Investigators are still collecting evidence from the deadly explosion which occurred in a neighborhood of San Bruno, California last Thursday.
Even before they can pinpoint a cause, experts said the risks associated with aging gas pipelines are far more common than most people would think. It could be a wake up call for all of America.
The images of the initial blast from Thursday's explosion are still difficult to watch, especially for the survivors. However, it has shed light on an issue that could be far more troubling.
"I was surprised to learn the pipe under my house is 60-years-old," said San Bruno resident Dave Johnson.
The pipe in San Bruno was installed in 1956. It was laid at a time when it supported far fewer homes and families. With thousands of natural gas pipelines nationwide that fit the same bill, experts said the disaster highlights risks that communities across the country share.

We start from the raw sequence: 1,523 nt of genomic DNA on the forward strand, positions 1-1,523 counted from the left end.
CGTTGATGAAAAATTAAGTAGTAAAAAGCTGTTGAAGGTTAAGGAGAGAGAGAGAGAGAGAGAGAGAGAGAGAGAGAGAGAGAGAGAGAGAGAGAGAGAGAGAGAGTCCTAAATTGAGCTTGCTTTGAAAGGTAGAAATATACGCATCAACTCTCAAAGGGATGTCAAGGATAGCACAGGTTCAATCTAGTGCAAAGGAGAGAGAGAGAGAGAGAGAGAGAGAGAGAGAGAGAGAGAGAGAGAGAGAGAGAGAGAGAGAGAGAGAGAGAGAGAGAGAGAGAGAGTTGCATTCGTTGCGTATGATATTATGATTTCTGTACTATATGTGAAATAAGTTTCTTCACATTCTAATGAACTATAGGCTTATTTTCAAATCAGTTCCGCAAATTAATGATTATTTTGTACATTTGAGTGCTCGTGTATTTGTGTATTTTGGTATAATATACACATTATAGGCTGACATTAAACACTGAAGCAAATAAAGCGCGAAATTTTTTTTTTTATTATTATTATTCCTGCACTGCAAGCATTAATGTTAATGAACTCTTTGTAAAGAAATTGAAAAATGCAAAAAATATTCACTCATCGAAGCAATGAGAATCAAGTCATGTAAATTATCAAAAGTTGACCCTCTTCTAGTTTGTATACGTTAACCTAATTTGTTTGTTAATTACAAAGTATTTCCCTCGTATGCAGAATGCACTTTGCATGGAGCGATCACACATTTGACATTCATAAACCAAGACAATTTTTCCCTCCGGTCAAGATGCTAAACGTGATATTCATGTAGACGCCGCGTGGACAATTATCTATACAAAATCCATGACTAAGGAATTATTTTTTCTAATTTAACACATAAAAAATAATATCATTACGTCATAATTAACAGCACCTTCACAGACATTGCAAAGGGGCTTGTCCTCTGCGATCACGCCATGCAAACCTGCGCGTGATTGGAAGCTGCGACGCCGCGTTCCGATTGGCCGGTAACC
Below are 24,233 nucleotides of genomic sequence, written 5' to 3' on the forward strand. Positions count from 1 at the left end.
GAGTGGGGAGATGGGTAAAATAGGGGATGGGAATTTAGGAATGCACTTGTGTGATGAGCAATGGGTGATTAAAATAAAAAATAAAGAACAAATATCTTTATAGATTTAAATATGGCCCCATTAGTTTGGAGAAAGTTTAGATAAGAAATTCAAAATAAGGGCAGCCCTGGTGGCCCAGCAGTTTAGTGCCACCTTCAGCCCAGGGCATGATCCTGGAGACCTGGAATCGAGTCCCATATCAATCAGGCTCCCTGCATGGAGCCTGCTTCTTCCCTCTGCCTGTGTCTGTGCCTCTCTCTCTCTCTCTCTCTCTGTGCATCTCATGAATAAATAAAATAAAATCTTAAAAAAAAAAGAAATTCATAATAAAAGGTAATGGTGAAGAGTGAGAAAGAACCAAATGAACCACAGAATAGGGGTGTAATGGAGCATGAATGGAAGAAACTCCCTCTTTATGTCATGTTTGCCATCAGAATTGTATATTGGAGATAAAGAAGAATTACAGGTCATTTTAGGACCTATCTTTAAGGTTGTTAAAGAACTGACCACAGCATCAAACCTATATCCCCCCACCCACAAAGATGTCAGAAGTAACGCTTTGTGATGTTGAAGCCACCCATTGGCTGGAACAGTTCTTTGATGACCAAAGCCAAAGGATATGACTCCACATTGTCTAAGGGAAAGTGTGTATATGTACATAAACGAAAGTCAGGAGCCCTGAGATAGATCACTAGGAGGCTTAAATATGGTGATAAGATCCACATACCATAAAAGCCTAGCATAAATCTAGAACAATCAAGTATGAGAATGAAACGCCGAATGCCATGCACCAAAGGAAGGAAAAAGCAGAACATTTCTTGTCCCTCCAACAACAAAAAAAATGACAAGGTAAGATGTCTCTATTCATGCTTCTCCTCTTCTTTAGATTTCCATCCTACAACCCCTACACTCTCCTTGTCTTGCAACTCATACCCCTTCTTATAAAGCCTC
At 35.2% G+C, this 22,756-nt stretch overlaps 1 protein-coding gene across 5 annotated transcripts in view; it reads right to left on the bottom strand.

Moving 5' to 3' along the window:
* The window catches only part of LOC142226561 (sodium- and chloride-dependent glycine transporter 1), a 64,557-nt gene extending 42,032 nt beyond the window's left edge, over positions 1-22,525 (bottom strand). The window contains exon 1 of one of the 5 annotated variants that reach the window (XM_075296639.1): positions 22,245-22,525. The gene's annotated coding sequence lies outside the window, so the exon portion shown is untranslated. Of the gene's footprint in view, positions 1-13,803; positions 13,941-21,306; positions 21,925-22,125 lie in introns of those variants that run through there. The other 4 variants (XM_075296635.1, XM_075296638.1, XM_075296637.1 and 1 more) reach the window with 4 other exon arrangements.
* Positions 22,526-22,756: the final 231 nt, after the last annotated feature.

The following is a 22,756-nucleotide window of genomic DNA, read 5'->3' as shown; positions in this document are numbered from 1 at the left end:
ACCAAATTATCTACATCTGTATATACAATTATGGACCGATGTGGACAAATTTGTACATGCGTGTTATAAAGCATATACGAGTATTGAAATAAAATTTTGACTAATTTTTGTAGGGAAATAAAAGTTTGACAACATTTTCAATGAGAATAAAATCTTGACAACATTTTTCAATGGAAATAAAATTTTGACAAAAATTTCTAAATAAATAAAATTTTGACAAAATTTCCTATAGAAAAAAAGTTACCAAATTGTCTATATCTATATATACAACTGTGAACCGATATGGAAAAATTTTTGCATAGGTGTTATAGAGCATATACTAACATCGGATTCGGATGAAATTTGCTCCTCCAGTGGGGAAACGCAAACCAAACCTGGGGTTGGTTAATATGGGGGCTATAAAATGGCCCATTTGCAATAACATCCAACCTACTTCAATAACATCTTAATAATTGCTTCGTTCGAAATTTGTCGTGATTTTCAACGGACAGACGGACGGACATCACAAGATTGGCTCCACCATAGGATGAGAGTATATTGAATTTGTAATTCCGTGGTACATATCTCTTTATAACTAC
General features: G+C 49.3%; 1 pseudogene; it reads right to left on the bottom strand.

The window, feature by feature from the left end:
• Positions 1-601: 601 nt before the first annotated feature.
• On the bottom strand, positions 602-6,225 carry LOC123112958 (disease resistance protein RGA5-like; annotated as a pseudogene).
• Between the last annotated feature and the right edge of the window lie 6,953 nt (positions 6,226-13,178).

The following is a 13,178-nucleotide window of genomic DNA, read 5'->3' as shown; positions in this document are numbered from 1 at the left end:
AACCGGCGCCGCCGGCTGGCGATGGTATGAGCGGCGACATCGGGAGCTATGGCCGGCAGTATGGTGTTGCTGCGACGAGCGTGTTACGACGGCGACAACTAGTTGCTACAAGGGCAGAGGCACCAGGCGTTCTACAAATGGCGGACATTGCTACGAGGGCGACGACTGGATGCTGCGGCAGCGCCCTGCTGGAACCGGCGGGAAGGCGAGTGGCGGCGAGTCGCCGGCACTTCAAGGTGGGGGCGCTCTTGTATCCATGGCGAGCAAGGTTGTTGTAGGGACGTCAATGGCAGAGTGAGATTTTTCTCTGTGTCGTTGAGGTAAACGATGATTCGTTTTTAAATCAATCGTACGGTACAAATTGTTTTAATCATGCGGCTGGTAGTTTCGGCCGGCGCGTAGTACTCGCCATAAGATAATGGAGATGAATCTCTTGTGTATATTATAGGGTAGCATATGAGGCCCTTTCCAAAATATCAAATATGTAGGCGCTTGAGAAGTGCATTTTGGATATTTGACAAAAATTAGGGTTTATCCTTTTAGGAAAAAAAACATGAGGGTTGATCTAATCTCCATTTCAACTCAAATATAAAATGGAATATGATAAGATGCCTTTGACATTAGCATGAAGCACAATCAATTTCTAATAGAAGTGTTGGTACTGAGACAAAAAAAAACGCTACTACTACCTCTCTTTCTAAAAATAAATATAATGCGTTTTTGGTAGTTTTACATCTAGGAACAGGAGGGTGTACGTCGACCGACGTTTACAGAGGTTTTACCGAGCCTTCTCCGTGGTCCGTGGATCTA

One major problem with pipeline safety is just how huge the nation's natural gas network has become. There's more than 2 million miles of pipeline and only about 100 federal inspectors nationwide to make sure their owners are compliant with regulations.
Pacific Gas and Electric said the ruptured pipe had been inspected twice in the past year.
"This one, where we looked at it, historically we did not anticipate any issues," said Chris Johns, president of PG&E.
People who survived aren't so sure they'll return to their homes.
"Even if people say, 'It's ready for you to go back,' I'm not certain we want to live here," said evacuee Phil Perccio.
"It's a 30-inch pipeline," said Bob Pellegrini, whose house was destroyed. "If I'm going to rebuild I'd like to know the remaining lines are secure."
Still, an official with the National Transportation Safety Board warned this is an issue that must be addressed elsewhere.
"If this was the FAA and air travel we were talking about, I wouldn't get on a plane," said Rick Kessler, a former congressional staffer specializing in pipeline safety issues who now works for the Pipeline Safety Trust, an advocacy group based in Bellingham, Wash.